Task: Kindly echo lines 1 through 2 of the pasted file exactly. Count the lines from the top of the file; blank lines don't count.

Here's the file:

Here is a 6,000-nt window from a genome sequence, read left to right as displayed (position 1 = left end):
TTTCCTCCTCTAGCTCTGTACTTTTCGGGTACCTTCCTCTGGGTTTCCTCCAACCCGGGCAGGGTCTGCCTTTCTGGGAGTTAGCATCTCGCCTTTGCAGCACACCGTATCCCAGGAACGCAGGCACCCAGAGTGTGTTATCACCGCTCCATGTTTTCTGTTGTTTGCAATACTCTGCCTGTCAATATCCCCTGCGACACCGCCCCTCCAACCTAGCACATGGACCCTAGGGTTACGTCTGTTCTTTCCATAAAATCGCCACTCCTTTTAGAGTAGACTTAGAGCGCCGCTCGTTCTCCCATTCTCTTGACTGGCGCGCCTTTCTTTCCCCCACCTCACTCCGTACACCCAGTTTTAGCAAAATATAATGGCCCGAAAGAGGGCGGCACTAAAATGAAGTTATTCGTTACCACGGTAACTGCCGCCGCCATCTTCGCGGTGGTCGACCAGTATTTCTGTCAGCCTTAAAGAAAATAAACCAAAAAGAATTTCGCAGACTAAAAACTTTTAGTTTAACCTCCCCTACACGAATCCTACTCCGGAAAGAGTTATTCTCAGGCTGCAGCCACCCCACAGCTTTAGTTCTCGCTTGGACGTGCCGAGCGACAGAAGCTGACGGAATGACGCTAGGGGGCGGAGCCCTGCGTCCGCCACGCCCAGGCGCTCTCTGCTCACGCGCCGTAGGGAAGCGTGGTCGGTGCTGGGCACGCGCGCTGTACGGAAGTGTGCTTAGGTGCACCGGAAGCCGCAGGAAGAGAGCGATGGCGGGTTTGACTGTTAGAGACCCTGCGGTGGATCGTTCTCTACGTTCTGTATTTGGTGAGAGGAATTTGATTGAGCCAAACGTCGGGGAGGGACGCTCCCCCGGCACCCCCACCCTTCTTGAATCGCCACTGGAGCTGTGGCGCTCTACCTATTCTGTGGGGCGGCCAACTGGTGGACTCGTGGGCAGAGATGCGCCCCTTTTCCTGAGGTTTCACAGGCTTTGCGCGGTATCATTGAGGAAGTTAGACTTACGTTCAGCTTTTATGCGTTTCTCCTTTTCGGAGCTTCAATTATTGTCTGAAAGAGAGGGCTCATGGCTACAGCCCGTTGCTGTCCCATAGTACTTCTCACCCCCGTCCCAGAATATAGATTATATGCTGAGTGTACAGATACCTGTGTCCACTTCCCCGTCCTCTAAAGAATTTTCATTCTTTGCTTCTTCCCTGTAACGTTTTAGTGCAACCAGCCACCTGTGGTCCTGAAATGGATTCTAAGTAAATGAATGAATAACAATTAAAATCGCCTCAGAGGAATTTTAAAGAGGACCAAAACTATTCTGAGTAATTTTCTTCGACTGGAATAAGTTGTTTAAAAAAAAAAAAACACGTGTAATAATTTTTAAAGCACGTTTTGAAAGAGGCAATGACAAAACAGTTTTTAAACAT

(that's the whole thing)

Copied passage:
Here is a 6,000-nt window from a genome sequence, read left to right as displayed (position 1 = left end):
TTTCCTCCTCTAGCTCTGTACTTTTCGGGTACCTTCCTCTGGGTTTCCTCCAACCCGGGCAGGGTCTGCCTTTCTGGGAGTTAGCATCTCGCCTTTGCAGCACACCGTATCCCAGGAACGCAGGCACCCAGAGTGTGTTATCACCGCTCCATGTTTTCTGTTGTTTGCAATACTCTGCCTGTCAATATCCCCTGCGACACCGCCCCTCCAACCTAGCACATGGACCCTAGGGTTACGTCTGTTCTTTCCATAAAATCGCCACTCCTTTTAGAGTAGACTTAGAGCGCCGCTCGTTCTCCCATTCTCTTGACTGGCGCGCCTTTCTTTCCCCCACCTCACTCCGTACACCCAGTTTTAGCAAAATATAATGGCCCGAAAGAGGGCGGCACTAAAATGAAGTTATTCGTTACCACGGTAACTGCCGCCGCCATCTTCGCGGTGGTCGACCAGTATTTCTGTCAGCCTTAAAGAAAATAAACCAAAAAGAATTTCGCAGACTAAAAACTTTTAGTTTAACCTCCCCTACACGAATCCTACTCCGGAAAGAGTTATTCTCAGGCTGCAGCCACCCCACAGCTTTAGTTCTCGCTTGGACGTGCCGAGCGACAGAAGCTGACGGAATGACGCTAGGGGGCGGAGCCCTGCGTCCGCCACGCCCAGGCGCTCTCTGCTCACGCGCCGTAGGGAAGCGTGGTCGGTGCTGGGCACGCGCGCTGTACGGAAGTGTGCTTAGGTGCACCGGAAGCCGCAGGAAGAGAGCGATGGCGGGTTTGACTGTTAGAGACCCTGCGGTGGATCGTTCTCTACGTTCTGTATTTGGTGAGAGGAATTTGATTGAGCCAAACGTCGGGGAGGGACGCTCCCCCGGCACCCCCACCCTTCTTGAATCGCCACTGGAGCTGTGGCGCTCTACCTATTCTGTGGGGCGGCCAACTGGTGGACTCGTGGGCAGAGATGCGCCCCTTTTCCTGAGGTTTCACAGGCTTTGCGCGGTATCATTGAGGAAGTTAGACTTACGTTCAGCTTTTATGCGTTTCTCCTTTTCGGAGCTTCAATTATTGTCTGAAAGAGAGGGCTCATGGCTACAGCCCGTTGCTGTCCCATAGTACTTCTCACCCCCGTCCCAGAATATAGATTATATGCTGAGTGTACAGATACCTGTGTCCACTTCCCCGTCCTCTAAAGAATTTTCATTCTTTGCTTCTTCCCTGTAACGTTTTAGTGCAACCAGCCACCTGTGGTCCTGAAATGGATTCTAAGTAAATGAATGAATAACAATTAAAATCGCCTCAGAGGAATTTTAAAGAGGACCAAAACTATTCTGAGTAATTTTCTTCGACTGGAATAAGTTGTTTAAAAAAAAAAAAACACGTGTAATAATTTTTAAAGCACGTTTTGAAAGAGGCAATGACAAAACAGTTTTTAAACAT